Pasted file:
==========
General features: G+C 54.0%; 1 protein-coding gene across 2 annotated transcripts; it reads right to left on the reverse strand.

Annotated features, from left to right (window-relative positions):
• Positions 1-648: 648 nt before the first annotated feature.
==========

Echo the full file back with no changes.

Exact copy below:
General features: G+C 54.0%; 1 protein-coding gene across 2 annotated transcripts; it reads right to left on the reverse strand.

Annotated features, from left to right (window-relative positions):
• Positions 1-648: 648 nt before the first annotated feature.